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Divorce & Family Law This forum is for discussing any of the legal issues involved in your divorce.

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Old 02-03-2017, 08:35 AM
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Hi Everyone
Please see below the most recent letter form her Lawyer and thoughts on what to do and if anything.


With respect, an agreement such as the homemade agreement that you prepared with Ms.? , that purports to deny her and spousal support notwithstanding the significant disparity in your incomes, the fact you have children together(and that my client prioritized the care of the children over her career and in favour of yours, and the length of your marriage, is unconscionable.

It was clear from your actions that you accepted that some spousal support was owing to Ms? and you engaged in significant discussions with her on this point, proposing various lump sum settlements of this issue. It was only because you were not content with Ms? compromise position that you did not agree to pay spousal support to her.

If this matter proceeds to court, it will be costly for both yourself and Ms?. In addition to any legal costs you may incur defending Ms? claim, please be aware that I will seek an order for the payment of my clients legal costs by you.

I would urge you to reconsider your position on this matter, I will be seeking Ms? instructions to commence an application. In the meantime , should you wish to negotiate a resolution to the spousal support issue , please contact me .
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Old 02-03-2017, 08:40 AM
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Quote:
Originally Posted by zanman View Post
Hi Everyone
Please see below the most recent letter form her Lawyer and thoughts on what to do and if anything.


With respect, an agreement such as the homemade agreement that you prepared with Ms.? , that purports to deny her and spousal support notwithstanding the significant disparity in your incomes, the fact you have children together(and that my client prioritized the care of the children over her career and in favour of yours, and the length of your marriage, is unconscionable.

It was clear from your actions that you accepted that some spousal support was owing to Ms? and you engaged in significant discussions with her on this point, proposing various lump sum settlements of this issue. It was only because you were not content with Ms? compromise position that you did not agree to pay spousal support to her.

If this matter proceeds to court, it will be costly for both yourself and Ms?. In addition to any legal costs you may incur defending Ms? claim, please be aware that I will seek an order for the payment of my clients legal costs by you.

I would urge you to reconsider your position on this matter, I will be seeking Ms? instructions to commence an application. In the meantime , should you wish to negotiate a resolution to the spousal support issue , please contact me .

lol (at the lawyer)

How long were you guys married for? She work? You work? How did the agreement come to be? Was it witnessed by a lawyer? Did she have her own lawyer? What is in the agreement?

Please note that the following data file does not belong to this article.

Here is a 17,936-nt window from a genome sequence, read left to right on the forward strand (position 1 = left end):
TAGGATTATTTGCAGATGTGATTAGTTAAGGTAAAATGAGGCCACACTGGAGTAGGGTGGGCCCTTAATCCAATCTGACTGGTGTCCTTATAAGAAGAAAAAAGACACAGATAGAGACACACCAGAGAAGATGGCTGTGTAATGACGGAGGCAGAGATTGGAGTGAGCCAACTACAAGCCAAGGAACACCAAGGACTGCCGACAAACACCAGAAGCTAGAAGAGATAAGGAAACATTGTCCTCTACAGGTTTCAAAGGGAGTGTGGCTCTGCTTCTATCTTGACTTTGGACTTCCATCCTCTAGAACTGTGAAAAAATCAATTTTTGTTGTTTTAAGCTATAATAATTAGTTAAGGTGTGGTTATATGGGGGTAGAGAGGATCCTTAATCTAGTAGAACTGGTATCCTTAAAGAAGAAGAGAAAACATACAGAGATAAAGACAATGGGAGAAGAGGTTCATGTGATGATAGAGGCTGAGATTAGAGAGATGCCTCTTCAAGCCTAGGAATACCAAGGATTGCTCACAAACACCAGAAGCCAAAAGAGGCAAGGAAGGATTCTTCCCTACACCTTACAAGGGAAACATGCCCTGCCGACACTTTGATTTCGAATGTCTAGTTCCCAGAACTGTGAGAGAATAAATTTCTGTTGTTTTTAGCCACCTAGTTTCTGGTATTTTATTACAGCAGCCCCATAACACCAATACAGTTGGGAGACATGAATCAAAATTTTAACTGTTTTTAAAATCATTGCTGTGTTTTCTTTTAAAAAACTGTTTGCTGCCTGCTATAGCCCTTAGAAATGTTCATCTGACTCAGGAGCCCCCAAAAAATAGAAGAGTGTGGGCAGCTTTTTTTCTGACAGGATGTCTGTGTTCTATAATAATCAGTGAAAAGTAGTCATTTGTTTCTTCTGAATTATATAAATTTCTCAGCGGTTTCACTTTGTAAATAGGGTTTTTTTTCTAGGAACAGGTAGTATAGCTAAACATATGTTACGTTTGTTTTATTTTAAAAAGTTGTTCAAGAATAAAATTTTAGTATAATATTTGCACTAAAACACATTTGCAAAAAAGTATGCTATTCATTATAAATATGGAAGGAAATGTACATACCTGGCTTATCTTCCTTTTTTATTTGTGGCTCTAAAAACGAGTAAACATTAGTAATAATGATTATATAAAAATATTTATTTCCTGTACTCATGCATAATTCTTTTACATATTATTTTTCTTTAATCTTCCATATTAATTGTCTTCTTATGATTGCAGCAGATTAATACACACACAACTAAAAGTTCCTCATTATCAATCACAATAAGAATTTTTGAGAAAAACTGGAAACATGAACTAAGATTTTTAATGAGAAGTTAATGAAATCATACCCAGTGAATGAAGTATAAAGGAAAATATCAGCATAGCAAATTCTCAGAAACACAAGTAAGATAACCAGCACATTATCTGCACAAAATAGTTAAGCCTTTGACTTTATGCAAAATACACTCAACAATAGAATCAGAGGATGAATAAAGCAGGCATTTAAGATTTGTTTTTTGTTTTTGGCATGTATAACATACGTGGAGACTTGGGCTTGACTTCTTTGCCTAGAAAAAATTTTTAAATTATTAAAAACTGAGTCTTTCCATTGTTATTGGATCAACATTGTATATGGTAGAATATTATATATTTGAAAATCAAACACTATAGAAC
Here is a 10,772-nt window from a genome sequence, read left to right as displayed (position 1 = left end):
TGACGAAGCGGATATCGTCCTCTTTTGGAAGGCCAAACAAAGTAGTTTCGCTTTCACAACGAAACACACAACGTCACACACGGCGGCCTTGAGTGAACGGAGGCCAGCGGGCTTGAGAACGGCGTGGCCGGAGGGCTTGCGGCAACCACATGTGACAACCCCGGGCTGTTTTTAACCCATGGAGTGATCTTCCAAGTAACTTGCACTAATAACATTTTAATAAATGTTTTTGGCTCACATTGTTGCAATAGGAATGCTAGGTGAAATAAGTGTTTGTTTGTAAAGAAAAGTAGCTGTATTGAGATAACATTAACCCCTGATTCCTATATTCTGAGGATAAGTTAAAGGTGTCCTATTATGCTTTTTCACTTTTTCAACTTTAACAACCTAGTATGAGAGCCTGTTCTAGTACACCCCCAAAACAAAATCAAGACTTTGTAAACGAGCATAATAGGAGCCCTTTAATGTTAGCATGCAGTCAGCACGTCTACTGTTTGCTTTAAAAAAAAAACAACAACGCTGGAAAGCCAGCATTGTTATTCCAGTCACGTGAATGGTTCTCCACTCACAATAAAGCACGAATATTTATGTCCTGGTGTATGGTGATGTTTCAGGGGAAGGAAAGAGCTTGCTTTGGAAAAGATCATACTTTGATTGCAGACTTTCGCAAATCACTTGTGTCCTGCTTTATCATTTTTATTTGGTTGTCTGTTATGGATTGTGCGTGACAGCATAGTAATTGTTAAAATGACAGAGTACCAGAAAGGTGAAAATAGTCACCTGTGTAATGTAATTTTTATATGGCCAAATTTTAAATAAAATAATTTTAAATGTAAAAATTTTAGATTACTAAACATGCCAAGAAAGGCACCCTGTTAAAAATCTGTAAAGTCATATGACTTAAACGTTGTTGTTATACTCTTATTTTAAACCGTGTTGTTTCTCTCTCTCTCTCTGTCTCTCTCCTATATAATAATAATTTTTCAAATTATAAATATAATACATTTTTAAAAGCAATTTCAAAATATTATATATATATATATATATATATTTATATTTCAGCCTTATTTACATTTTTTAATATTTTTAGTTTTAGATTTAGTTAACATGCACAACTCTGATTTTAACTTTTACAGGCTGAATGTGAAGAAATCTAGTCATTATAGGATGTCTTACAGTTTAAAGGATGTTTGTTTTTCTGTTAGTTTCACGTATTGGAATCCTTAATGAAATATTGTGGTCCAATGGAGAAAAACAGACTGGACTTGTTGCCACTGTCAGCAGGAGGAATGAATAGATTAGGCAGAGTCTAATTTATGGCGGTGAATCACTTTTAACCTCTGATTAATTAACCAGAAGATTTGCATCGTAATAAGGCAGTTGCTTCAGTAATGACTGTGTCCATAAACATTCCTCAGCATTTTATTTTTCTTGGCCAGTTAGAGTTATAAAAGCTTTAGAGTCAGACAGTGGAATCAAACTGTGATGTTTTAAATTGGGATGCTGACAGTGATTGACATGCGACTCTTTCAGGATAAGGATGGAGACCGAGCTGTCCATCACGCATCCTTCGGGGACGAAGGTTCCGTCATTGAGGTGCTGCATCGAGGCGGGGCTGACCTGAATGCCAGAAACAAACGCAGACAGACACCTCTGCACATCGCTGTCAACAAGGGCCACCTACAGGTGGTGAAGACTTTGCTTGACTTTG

Which province? What level of court?
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Old 02-03-2017, 09:05 AM
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Separated September 2014 married Sept 1999
She worked off and on part time through out our marriage , she has been working full time since

I don't even have a high school diploma, I started in the factory her now work as an inside sales rep. We went to a mediator session together then we decided to by our own agreement and do it together.

We then made an appointment with a lawyer and had it notarized

The agreement contains final settle to any future support in anyway. I bought her out of the house and gave her 45,000 in RRSP.

I live in Ontario Canada
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Old 02-03-2017, 09:08 AM
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I posted this last June on your thread :

"In many decisions I've read regarding SS a judge looks at previously-agreed to separation agreements with particularly focus on what the two parties intended. Nothing very fancy really. In your situation the wording of your SA agreement, along with relevant correspondence between the two of you (which would show how the two of you arrived at your agreement) would be relevant. There is case law regarding SA agreements drawn up by self-represented litigants that you can examine and use in your argument."

If you respond (you are under no obligation to respond and of course I would strongly recommend you retain legal counsel for this very important pre-litigation stage) I would simply reiterate that, after much collaboration, the two of you came to an agreement on (date). I'd say no more.

Remember - the onus is on your ex to show entitlement to SS.
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Old 02-03-2017, 09:50 AM
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Thanks Arabian

I agree we did have our own agreement , and yes I made an offer for this to all go away after I spoke to a Lawyer and I spent thousands of dollars which I didn't want to at all because we did agree that our agreement was a final settlement for current or future support.

I have to stay strong for what I believe in and what we agreed upon when we signed it. ?
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Old 02-03-2017, 11:18 AM
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I think it is important to look at it this way: